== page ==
Thursday, July 31, 2008

Book Review: Superclass

When I picked up a copy of David Rothkopf's book on "the global power elite and the world they are making", I was assuming from the cover image of a world under the thumb of a pin stripe wearing man that this would be another diatribe bashing the rich and powerful.

Fortunately, it was a well balanced study that provides an overview of what it takes to be one of the estimated six thousand strong "superclass", how the superclass network and carry on their "business". The later is an interesting point as the superclass covers people from a wide variety of backgrounds, including the obvious candidates from the world of wealthy business types, CEO's from some of the world's largest companies and political leaders. Also included were religious leaders, pop stars, athletes and scientists. In one sense, the superclass is representative in that it draws people from a variety of backgrounds. (For other purposes the group is weighted towards male business and political leaders from the world's wealthy economies.)

While the absence of any conspiracy theories and a corresponding degree of objectivity was welcome, by the time I reached the end of the book, I was left feeling that I had not learned anything new and could just as easily have been reading a series of newspaper or magazine articles as much as a book. Put differently, while the book represented a useful summary of the world's elite and how they operate, it was ultimately a rather bland read that offered little in the way of insight.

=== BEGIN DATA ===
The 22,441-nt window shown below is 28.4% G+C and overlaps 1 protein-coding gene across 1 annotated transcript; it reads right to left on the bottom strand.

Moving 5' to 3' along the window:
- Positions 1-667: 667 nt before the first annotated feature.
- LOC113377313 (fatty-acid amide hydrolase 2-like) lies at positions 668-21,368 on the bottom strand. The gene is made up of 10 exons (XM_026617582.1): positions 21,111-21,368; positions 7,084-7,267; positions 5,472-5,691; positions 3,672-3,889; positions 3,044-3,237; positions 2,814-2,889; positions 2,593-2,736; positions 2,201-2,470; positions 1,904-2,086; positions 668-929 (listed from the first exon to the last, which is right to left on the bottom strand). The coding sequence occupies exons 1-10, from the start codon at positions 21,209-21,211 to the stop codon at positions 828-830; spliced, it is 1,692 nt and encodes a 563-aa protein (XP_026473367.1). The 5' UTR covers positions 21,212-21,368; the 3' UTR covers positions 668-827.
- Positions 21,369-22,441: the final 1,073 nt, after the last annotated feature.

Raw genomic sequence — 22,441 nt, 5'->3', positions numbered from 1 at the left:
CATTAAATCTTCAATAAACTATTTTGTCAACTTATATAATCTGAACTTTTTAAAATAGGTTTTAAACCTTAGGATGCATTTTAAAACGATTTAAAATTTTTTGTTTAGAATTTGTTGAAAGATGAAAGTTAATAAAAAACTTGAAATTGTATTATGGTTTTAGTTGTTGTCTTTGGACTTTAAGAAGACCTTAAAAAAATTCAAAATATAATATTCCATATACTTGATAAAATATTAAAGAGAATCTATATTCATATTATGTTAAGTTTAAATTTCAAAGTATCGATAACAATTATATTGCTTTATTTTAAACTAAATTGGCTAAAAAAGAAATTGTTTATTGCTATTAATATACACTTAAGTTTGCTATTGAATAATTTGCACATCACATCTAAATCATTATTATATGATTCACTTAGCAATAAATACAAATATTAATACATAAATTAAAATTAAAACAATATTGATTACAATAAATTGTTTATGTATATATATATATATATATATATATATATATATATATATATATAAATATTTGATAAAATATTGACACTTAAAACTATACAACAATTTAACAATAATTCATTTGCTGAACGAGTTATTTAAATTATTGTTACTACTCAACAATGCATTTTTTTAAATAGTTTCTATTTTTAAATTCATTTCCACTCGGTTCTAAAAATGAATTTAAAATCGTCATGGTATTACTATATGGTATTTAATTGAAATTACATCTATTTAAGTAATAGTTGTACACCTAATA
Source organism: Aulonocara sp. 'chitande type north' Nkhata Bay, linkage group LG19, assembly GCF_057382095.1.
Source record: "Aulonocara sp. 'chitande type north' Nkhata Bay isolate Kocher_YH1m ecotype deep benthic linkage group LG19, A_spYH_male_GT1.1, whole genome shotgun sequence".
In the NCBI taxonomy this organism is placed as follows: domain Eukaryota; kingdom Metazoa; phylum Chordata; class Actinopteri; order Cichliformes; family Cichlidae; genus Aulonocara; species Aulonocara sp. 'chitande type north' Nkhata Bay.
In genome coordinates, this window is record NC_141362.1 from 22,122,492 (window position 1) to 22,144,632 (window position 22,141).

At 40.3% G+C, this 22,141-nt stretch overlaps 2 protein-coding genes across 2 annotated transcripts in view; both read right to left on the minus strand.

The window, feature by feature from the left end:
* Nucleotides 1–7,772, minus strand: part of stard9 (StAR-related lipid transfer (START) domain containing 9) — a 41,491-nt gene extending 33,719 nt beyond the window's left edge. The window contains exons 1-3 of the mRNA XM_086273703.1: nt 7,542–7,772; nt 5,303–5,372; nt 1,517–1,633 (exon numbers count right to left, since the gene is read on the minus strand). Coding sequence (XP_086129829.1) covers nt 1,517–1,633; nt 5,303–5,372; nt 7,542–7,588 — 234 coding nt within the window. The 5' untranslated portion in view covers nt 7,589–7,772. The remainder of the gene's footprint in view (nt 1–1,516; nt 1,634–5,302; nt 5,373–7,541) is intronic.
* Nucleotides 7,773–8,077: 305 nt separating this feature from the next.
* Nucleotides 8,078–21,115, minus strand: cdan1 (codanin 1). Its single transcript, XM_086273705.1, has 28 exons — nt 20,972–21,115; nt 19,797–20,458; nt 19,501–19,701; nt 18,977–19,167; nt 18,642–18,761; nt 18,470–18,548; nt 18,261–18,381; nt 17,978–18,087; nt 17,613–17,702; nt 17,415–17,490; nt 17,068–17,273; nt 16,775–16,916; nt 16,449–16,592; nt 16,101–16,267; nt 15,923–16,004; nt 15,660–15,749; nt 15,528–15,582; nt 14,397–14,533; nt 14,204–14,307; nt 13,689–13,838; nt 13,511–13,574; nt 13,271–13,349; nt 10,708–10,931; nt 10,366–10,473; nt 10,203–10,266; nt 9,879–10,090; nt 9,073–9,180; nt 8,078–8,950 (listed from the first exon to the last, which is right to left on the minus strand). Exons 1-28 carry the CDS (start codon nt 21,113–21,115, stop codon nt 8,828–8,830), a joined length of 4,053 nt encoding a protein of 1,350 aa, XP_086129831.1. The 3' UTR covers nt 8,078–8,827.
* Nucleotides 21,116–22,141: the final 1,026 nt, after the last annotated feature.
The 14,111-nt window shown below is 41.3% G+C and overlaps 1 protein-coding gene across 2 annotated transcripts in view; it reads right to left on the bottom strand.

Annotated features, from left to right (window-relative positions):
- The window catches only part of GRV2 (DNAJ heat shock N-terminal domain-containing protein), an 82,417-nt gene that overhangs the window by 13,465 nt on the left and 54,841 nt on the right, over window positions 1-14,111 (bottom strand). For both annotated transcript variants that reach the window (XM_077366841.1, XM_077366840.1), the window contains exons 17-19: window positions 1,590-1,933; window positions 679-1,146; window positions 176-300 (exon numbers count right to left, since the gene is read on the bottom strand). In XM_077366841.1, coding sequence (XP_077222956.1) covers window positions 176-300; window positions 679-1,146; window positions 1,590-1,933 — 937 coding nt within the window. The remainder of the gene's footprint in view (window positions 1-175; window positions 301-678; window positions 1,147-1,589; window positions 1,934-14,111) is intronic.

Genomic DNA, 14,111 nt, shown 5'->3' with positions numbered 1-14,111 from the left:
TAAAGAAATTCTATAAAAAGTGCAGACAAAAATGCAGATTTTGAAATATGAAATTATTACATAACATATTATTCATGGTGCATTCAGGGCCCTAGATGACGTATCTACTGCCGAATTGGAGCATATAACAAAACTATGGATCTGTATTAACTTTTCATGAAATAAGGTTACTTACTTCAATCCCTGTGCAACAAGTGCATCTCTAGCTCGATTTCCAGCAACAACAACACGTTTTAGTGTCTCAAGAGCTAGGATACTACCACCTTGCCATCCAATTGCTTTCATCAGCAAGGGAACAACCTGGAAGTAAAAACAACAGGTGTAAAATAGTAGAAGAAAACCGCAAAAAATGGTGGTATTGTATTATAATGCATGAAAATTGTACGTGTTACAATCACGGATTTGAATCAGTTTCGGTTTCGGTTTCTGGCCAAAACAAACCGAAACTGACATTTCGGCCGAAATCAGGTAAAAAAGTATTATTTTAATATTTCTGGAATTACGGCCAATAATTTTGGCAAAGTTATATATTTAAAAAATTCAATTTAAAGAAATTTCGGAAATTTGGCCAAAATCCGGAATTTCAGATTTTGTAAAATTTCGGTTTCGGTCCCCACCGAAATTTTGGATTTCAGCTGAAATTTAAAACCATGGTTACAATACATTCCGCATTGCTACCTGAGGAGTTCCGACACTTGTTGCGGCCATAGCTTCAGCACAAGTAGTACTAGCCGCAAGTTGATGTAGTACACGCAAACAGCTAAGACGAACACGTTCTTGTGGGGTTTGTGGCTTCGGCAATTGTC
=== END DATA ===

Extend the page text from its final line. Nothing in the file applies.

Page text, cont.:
Wednesday, July 16, 2008

"Professionals" still bullish on Hong Kong property

The weekly Property Post supplement to the South China Morning Post carried a front page article on how professionals are still bullish on the Hong Kong property market.

Refreshingly, the professionals being quoted were actually investors as opposed to permabull real estate agents. These are investors who put their own money into the market. The expectation was for a small drop in prices (5-7%) due to a combination of factors (declining share indices, small rises in interest rates and general economic uncertainty) before the fundamentals reassert themselves and the uptrend continues. All of the investors quoted were intending to hold their positions and, in most cases, look for opportunities to add to them.

Among the fundamentals cited were:

1. limited supply of new units

2. rising rental incomes (up 19% year on year)

3. cheap debt finance (still below 3% for new loans)

4. readily available debt finance (banks are still keen to lend and have excess deposit build up)

5. lack of alternative places to invest (close to zero percent interest on short term bank deposits and inflation rates above 5%)

The longer term case for property investment in Hong Kong remains solid.